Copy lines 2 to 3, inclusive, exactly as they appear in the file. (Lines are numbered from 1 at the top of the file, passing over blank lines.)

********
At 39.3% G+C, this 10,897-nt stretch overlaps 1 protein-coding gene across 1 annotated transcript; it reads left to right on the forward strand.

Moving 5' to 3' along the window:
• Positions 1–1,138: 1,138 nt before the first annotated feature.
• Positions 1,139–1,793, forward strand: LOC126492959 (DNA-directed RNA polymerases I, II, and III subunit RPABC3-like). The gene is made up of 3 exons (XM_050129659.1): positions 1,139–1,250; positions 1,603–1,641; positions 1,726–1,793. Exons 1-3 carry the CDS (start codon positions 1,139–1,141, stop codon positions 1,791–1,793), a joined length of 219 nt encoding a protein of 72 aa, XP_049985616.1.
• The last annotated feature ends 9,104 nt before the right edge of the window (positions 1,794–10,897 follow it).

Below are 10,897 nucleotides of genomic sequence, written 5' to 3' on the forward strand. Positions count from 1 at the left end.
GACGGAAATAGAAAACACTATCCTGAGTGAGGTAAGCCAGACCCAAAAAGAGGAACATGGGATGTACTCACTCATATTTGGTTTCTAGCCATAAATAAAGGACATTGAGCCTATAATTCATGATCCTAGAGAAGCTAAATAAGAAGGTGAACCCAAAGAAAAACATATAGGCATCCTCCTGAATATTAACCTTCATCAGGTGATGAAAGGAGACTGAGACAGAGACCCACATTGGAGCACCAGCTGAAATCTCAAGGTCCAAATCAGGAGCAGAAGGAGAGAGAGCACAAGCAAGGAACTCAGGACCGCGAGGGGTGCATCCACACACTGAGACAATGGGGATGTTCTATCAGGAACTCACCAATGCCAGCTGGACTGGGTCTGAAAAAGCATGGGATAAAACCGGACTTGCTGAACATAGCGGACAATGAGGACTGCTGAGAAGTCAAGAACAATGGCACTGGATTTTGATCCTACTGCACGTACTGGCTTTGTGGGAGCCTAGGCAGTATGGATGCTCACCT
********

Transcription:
Moving 5' to 3' along the window:
• Positions 1–1,138: 1,138 nt before the first annotated feature.